If you want to avoid communication breakdowns, there are three things you should do.
We have all have faced with a communication breakdown. Perhaps your plan didn’t came out the way you were hoping. By the time you walked away from the discussion, you could have cut the tension with a knife. The discussion weighed heavily on your mind, adding more anxiety to your workload. For some individuals, it can take a lot more time and effort to recover from a breakdown in communication than it would to avoid one in the first place.
We suggests these three things you can do to avoid communication breakdowns.
1. Be truly present
Because of our busy schedules and the many messages and emails, sometimes we are not present with the people that are talking in front of us. To stay present in a meeting or conversation, turn away from your notifications and put your phone into airplane mode. Even better, leave your phone at your desk. If you have a moment or two before the meeting, rather than trying to send a few additional emails, meditate or do some calming breathing exercises.
2. Listen more
Be truly curious and focused in what is being said, regardless of the possibility that you’re not. Focus on cues. Does the person spend a lot of time on a particular point? Does she get more animated at specific junctures and less at others?
Listening with curiosity provides valuable input on how you may frame your response and navigate the conversation. It can help you tune into the topics your colleague is passionate about. Getting to know them will help you see their perspective and come to an agreement that meets everyone’s needs. From this place of actively listening, your conversation will move forward more productively.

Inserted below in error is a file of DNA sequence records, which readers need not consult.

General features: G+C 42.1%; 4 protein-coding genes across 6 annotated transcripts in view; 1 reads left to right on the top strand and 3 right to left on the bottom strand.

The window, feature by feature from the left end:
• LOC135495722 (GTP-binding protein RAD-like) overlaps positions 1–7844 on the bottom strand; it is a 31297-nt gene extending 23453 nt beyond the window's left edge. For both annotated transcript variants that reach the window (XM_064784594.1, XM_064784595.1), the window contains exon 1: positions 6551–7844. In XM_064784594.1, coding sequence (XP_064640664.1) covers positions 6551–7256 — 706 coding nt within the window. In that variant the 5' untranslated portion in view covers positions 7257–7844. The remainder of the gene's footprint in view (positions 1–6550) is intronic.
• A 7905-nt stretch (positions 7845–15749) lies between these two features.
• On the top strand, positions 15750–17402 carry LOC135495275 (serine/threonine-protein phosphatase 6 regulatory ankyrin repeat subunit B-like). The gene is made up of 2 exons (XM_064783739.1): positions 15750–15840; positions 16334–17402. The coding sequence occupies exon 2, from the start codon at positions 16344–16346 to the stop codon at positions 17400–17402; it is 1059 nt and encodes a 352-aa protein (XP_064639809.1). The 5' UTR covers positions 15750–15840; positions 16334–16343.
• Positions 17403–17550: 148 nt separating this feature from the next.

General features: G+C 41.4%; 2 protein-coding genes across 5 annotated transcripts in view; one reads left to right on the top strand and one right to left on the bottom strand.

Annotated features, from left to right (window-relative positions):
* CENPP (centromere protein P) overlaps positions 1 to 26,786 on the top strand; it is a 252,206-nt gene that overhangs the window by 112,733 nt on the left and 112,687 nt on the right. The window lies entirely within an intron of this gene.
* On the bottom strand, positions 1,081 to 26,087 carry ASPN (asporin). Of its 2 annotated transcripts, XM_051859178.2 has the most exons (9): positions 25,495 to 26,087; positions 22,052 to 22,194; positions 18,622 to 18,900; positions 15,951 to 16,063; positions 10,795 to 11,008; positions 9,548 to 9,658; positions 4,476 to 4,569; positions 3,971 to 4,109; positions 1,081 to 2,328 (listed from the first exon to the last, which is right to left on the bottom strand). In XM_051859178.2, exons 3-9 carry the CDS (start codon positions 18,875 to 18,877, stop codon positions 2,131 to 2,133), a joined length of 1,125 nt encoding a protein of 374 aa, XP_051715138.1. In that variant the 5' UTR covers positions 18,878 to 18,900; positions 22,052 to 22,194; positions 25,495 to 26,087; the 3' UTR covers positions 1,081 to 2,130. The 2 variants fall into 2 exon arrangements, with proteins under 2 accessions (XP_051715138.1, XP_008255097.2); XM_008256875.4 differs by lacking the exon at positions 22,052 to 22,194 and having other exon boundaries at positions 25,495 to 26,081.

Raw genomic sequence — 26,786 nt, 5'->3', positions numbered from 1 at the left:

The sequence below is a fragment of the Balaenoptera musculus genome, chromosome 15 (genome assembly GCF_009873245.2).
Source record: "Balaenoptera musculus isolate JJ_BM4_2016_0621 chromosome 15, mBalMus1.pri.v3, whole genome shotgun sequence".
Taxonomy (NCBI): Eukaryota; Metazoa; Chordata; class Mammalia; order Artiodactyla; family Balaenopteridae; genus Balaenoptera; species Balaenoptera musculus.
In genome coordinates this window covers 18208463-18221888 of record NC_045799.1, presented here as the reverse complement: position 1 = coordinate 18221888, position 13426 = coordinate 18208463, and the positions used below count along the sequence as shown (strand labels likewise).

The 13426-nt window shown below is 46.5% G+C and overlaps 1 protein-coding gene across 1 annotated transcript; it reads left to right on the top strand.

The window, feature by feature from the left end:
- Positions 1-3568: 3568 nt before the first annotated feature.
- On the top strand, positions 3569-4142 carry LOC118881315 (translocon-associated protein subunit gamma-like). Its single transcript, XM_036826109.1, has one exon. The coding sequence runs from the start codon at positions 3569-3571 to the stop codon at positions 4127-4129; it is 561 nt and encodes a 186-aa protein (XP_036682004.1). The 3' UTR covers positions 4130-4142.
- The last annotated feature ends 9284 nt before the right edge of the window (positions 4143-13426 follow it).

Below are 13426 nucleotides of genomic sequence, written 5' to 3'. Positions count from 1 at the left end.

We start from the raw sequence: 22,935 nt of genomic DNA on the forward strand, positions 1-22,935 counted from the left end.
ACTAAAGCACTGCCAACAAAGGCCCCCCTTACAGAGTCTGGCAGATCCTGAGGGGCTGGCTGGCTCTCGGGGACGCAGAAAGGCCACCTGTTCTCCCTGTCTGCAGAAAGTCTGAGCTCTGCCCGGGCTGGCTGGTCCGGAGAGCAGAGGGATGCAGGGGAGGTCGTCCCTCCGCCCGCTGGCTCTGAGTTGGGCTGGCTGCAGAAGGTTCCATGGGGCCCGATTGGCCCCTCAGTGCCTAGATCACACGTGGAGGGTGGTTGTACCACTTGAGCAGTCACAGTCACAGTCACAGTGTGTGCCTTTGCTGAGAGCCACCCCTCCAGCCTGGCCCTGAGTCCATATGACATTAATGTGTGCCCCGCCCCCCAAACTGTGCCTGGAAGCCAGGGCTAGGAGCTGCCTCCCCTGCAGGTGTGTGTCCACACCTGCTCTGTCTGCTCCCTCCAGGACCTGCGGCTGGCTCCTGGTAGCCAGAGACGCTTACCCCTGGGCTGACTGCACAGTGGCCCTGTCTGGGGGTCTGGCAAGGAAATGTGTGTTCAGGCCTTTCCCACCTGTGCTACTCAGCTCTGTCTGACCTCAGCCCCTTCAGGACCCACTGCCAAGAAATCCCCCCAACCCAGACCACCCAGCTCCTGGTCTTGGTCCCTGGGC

3. Be open
Communication involves the exchange of perspectives and sometimes opposing positions. Unless you open your brain to other’s perspective, common ground can be very hard to find. And finding common ground requires us to listen in order to really consider someone’s position. Being open-minded at times may require you to be open to being proven wrong. As someone is speaking, notice: Are you already thinking about your rebuttal?
Or have you already interrupted? Be open to another person’s perspective. If you’re worried about not having the perfect answer, simply say, “I haven’t thought about it that way before. Can you give me a day or so to think it over?”
Over time, listening with focus and mindfully to others develops trust. This contributes to a sense of psychological safety, which has been found to be the key to successful teams. The ability to take risks and speak up can be the difference between thwarting a mistake or learning from one. In the end, everyone benefits.